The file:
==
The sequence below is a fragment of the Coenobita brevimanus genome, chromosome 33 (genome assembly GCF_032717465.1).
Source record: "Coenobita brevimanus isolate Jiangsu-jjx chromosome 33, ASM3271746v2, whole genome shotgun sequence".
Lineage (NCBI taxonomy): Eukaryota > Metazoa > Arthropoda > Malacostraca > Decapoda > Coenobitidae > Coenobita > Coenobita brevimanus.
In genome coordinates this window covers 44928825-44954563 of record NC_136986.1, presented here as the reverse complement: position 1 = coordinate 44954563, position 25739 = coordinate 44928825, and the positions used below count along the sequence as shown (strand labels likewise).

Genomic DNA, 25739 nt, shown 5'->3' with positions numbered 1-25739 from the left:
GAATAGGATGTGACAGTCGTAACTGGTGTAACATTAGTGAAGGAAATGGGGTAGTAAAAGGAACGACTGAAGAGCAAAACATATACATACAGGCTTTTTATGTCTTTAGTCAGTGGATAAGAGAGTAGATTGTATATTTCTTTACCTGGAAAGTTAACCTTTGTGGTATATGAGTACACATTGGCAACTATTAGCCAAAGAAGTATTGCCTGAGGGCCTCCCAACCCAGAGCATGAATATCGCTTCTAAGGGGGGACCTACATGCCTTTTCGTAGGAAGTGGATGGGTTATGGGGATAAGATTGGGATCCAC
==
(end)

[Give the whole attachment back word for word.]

The sequence below is a fragment of the Coenobita brevimanus genome, chromosome 33 (genome assembly GCF_032717465.1).
Source record: "Coenobita brevimanus isolate Jiangsu-jjx chromosome 33, ASM3271746v2, whole genome shotgun sequence".
Lineage (NCBI taxonomy): Eukaryota > Metazoa > Arthropoda > Malacostraca > Decapoda > Coenobitidae > Coenobita > Coenobita brevimanus.
In genome coordinates this window covers 44928825-44954563 of record NC_136986.1, presented here as the reverse complement: position 1 = coordinate 44954563, position 25739 = coordinate 44928825, and the positions used below count along the sequence as shown (strand labels likewise).

Genomic DNA, 25739 nt, shown 5'->3' with positions numbered 1-25739 from the left:
GAATAGGATGTGACAGTCGTAACTGGTGTAACATTAGTGAAGGAAATGGGGTAGTAAAAGGAACGACTGAAGAGCAAAACATATACATACAGGCTTTTTATGTCTTTAGTCAGTGGATAAGAGAGTAGATTGTATATTTCTTTACCTGGAAAGTTAACCTTTGTGGTATATGAGTACACATTGGCAACTATTAGCCAAAGAAGTATTGCCTGAGGGCCTCCCAACCCAGAGCATGAATATCGCTTCTAAGGGGGGACCTACATGCCTTTTCGTAGGAAGTGGATGGGTTATGGGGATAAGATTGGGATCCAC